Best Years Of Area Man's Life Apparently Never Going To Happen

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Vol 38 Issue 22

Ted Nugent Talks That Way Even When Buying Socks

SAGINAW, MI—According to JC Penney men's-department sources, rocker Ted Nugent talks that way even when buying socks. "What color socks do I want? I want every damn color, plus a whole bunch of colors that don't even exist," Nugent told sales associate Jonathan Alexander. "Life is too short, man. Whether it's socks or shoes or whatever, you gotta bite into life like it's a great big ol' hunk of bison. Otherwise, you wake up and suddenly—poof—you're fat and old, and you never had any friggin' fun. And if you're not having fun, you may as well move to Iraq or Cuba or some other hellhole where there ain't no good times to be had." Nugent added that that's the way he sees it, and that if you don't like it, you can kiss his lily-white ass.

Line Cook Learns Leaving Restaurant Industry Not That Easy

SAN MARCOS, TX—Eric Weaver, a recently hired line cook at Cactus Jack's, is finding it extremely difficult to extricate himself from the restaurant industry, the 24-year-old aspiring musician said Monday. "Just when I think I've made a clean break, they pull me back in," said Weaver, who in April vowed never to work another restaurant position after quitting his dishwashing job at a local Denny's. "When the manager said, 'Welcome to the Cactus Jack's family,' it gave me icy chills."

Fixin's Added To Food Pyramid

WASHINGTON, DC—Updating the dietary guide to reflect current U.S. eating habits, the Department of Agriculture announced Monday that it has added a "fixin's" food group to the USDA Food Pyramid. "We recommend five to eight daily servings from the fixin's group, which includes such hearty sides as cole slaw, mashed potatoes, steak fries, baked beans, and mac 'n' cheese," Agriculture Secretary Ann Veneman said. "So go ahead and treat yourself to all the fixin's you want. They're not only free, they're recommended." Also falling within the fixin's group, Veneman said, are burger toppings, including fried onions, cheese sauce, and bacon-smothered mushrooms.

Guns Are Only Deadly If Used For Their Intended Purpose

As the president of Brothers In Arms U.S.A., the nation's third-largest gun-rights organization, I've heard all the arguments made by the anti-gun propagandists. And of the many misguided aspects of their anti-gun rhetoric, the most off-base is this bizarre notion that guns are inherently deadly. Nothing could be further from the truth. The reality is, guns are only deadly when used for their intended purpose.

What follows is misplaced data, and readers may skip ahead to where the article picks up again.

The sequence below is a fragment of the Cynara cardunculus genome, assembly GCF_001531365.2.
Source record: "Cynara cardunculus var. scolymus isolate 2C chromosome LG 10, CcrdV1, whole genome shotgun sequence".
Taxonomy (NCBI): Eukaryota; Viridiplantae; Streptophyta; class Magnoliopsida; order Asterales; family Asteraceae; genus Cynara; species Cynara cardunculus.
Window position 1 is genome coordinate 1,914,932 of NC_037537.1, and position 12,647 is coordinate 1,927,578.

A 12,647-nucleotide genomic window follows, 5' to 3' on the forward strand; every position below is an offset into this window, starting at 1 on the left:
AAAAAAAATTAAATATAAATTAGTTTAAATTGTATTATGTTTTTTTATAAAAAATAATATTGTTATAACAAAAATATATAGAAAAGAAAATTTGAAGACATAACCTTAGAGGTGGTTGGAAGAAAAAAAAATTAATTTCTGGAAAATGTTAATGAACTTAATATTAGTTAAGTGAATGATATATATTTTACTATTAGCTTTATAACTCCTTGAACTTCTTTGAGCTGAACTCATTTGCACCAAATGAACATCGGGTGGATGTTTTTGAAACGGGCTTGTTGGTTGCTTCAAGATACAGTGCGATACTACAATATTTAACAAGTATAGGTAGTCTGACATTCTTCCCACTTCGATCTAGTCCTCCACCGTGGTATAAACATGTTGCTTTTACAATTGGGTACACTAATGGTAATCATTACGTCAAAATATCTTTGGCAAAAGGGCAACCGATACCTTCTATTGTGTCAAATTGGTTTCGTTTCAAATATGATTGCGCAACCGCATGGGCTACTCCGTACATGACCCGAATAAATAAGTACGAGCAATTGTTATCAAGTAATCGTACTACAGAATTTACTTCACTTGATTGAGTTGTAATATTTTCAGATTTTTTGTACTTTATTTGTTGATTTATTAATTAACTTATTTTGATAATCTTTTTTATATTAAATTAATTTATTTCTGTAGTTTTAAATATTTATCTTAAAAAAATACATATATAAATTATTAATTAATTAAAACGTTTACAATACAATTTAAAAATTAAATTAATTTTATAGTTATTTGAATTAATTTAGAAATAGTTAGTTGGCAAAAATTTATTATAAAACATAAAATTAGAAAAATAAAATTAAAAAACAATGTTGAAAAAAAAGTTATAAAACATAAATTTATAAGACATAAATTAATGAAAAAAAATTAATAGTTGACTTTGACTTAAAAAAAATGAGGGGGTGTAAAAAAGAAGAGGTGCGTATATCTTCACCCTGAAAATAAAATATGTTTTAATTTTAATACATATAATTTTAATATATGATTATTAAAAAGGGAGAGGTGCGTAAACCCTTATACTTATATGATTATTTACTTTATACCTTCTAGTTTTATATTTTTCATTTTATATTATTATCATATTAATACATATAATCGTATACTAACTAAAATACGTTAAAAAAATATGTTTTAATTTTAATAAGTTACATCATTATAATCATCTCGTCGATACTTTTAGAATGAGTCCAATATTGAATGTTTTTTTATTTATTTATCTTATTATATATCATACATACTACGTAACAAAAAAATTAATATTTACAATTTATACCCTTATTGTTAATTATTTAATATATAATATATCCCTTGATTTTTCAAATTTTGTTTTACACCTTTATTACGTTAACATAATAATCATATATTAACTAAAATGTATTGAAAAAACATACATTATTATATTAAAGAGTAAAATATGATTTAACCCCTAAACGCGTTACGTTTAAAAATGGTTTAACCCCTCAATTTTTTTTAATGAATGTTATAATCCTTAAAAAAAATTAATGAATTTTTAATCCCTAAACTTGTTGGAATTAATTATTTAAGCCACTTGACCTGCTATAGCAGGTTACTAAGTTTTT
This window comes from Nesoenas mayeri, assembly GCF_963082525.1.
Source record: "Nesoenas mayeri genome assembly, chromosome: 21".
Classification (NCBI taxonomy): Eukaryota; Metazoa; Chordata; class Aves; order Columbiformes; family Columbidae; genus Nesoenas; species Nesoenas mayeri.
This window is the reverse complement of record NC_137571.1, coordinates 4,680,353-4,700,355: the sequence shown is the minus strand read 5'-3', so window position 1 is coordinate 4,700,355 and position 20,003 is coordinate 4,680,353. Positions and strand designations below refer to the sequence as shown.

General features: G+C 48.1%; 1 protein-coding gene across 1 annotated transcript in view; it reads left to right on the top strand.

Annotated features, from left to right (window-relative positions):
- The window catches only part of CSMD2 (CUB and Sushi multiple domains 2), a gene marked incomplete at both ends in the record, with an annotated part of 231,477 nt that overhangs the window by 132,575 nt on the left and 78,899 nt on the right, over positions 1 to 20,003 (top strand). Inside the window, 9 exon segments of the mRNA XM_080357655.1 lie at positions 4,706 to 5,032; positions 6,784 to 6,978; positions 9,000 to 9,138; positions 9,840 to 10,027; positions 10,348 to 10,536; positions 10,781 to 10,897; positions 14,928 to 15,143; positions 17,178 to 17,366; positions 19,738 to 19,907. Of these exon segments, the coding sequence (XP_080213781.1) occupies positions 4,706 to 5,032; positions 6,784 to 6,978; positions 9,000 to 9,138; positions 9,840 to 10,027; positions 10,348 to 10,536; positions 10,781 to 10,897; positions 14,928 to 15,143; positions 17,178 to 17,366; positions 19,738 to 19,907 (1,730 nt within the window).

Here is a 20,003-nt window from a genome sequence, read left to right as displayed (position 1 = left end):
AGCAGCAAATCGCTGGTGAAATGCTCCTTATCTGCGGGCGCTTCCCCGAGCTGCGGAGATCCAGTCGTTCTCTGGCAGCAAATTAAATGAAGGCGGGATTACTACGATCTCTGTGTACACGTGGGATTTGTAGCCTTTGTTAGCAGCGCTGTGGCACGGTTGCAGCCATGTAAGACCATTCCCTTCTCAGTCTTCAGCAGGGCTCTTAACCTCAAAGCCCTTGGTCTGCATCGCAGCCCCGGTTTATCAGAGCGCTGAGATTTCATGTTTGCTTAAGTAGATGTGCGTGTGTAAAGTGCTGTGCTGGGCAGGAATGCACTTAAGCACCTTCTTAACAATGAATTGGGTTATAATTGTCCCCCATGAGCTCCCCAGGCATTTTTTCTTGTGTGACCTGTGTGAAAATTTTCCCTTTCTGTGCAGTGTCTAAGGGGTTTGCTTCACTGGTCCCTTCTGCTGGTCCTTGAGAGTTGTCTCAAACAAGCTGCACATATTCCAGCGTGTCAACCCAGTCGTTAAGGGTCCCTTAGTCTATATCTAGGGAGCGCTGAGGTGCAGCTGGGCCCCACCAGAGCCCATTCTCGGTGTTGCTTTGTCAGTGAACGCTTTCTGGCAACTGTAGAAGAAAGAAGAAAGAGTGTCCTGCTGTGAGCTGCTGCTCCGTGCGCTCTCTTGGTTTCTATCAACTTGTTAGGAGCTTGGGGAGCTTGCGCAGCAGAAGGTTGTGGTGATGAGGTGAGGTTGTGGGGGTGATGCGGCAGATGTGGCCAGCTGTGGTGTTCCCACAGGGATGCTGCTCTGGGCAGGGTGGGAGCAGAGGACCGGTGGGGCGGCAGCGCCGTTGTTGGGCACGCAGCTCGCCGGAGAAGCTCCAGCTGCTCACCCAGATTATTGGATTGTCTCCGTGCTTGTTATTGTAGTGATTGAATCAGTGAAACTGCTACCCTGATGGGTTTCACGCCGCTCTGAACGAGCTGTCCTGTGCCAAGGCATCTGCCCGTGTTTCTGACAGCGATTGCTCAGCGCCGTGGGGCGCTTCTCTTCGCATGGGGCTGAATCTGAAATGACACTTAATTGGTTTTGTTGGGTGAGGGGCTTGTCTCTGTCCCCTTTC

Colonoscopy Offers Non-Fantastic Voyage Through Human Body

DOVER, DE—A routine colonoscopy at the Dover Family Clinic in no way evoked the Isaac Asimov novel Fantastic Voyage or its 1966 film adaptation, patient Ed Garrity reported Monday. "Man, this really isn't anything like the movie," said Garrity, 54, watching the interior of his large intestine on a video monitor. "This voyage is decidedly non-fantastic." Garrity was then instructed to roll over on his side by nurse Marge Klogert, who bears no resemblance to Raquel Welch.
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Best Years Of Area Man's Life Apparently Never Going To Happen

MINOT, ND—The best years in the life of Frederick Videk—veteran, husband, and father of five—are never going to happen, the 51-year-old broken man realized Monday.

Frederick Videk, who has finally stopped waiting.

"Well, I guess that's that," said Videk, sitting in his pickup waiting for the light to change, the realization finally smacking him full in the face. "This is it—it's not going to get any better. In fact, it's probably just going to be a gradual but steady decline from here on."

Videk, who for years had waited for something to bring him satisfaction, then pulled over to the side of the road and watched cars pass by for an hour and a half. By the time he returned to the split-level ranch home he purchased at a high mortgage rate in 1979 and has yet to pay off, his wife was angry with him, his favorite TV show was over, and his cold dinner had been given to the family dog.